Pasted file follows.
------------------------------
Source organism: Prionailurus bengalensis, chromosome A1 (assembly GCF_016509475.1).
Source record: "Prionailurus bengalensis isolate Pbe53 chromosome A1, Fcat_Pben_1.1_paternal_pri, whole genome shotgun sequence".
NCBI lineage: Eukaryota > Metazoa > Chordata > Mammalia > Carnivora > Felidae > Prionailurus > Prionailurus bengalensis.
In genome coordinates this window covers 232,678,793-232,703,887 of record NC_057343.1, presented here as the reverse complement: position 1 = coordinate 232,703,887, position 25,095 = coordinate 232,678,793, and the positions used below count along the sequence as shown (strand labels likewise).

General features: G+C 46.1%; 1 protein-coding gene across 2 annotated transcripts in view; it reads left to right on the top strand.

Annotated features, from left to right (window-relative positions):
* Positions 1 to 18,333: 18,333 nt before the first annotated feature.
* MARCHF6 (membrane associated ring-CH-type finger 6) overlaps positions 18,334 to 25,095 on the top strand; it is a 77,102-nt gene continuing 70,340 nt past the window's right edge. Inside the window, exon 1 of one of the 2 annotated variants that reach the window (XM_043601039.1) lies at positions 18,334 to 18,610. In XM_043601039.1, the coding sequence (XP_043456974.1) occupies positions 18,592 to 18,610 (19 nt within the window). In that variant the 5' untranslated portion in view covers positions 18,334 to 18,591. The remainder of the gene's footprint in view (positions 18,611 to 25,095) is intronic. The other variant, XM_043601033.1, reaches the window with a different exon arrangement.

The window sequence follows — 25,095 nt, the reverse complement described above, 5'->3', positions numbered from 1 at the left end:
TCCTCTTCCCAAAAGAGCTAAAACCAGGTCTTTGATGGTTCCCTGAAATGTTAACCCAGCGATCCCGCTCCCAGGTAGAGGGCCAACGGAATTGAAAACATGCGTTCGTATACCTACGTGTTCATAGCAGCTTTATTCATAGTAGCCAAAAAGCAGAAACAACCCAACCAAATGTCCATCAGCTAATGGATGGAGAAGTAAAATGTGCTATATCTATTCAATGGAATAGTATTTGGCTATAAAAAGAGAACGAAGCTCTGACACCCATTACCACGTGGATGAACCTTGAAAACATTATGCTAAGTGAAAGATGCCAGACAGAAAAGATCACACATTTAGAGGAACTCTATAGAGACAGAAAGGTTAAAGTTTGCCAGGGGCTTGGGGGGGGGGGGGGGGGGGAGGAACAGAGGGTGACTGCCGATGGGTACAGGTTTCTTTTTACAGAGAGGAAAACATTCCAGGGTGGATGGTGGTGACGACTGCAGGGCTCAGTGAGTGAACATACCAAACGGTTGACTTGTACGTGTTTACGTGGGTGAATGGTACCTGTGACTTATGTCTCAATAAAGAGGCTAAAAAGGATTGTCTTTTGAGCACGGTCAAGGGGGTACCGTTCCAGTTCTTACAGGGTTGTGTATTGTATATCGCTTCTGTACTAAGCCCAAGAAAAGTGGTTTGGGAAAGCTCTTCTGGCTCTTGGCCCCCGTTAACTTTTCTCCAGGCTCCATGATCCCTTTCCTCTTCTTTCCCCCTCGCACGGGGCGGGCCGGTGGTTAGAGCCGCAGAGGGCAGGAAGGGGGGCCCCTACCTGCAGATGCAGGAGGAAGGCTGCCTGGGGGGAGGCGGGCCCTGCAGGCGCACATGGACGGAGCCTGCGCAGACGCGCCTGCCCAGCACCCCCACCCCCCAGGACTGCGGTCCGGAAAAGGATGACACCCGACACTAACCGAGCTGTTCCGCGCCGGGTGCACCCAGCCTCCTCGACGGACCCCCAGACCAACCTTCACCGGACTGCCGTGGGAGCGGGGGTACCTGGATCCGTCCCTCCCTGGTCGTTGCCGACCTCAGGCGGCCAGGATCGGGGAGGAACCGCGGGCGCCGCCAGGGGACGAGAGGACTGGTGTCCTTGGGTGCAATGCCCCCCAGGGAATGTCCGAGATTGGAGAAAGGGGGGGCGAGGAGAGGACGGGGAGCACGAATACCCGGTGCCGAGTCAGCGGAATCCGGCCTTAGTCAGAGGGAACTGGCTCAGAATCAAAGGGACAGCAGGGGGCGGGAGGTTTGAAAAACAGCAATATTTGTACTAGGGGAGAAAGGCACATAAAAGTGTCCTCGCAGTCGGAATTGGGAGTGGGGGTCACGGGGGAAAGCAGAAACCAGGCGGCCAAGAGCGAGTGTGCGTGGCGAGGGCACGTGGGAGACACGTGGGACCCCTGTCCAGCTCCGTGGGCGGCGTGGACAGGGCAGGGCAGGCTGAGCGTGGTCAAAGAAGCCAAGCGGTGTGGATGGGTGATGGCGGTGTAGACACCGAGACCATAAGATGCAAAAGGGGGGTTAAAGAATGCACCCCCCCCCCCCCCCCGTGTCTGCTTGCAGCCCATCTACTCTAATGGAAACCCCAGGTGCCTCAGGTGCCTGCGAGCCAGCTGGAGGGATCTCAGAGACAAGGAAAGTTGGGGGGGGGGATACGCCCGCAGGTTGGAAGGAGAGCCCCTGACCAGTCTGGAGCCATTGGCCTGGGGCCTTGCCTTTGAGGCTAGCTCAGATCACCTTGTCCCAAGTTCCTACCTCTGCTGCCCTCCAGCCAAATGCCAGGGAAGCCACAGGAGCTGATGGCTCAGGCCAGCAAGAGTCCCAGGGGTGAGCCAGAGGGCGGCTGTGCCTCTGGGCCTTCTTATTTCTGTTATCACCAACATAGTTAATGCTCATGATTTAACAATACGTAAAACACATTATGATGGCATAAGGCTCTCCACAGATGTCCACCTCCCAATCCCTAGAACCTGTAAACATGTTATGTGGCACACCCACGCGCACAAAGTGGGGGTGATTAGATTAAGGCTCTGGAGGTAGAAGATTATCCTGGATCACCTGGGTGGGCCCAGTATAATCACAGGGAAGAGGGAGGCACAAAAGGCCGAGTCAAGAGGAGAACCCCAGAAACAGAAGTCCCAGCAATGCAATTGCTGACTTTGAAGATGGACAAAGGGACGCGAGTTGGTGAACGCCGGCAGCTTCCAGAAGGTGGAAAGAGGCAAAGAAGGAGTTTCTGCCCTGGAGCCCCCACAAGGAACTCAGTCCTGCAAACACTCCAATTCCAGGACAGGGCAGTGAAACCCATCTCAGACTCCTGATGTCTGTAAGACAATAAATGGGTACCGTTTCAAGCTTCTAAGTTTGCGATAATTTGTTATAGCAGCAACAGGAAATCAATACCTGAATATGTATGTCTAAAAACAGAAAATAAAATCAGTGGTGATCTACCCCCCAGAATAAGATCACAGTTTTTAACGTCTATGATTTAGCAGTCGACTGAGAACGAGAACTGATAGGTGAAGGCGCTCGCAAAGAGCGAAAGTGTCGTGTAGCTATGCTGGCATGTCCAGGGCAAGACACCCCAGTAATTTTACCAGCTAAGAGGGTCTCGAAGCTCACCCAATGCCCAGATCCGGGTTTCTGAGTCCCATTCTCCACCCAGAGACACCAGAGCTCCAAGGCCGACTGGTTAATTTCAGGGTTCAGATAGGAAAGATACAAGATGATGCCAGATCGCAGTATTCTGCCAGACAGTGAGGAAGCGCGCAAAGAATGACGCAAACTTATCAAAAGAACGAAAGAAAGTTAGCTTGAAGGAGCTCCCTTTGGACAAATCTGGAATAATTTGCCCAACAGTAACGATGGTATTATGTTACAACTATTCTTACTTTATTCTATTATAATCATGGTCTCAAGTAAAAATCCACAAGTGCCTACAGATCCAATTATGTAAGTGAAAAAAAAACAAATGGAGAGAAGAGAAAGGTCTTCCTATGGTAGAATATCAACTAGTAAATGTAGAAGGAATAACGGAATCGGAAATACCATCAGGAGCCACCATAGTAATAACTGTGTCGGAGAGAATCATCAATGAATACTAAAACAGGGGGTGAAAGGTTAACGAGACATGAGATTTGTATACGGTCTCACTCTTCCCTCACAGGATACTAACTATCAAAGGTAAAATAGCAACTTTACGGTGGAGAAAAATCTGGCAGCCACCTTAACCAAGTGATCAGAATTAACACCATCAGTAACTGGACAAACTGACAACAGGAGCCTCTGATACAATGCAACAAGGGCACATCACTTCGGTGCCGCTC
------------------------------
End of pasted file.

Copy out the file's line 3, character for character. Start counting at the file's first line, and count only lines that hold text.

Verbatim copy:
NCBI lineage: Eukaryota > Metazoa > Chordata > Mammalia > Carnivora > Felidae > Prionailurus > Prionailurus bengalensis.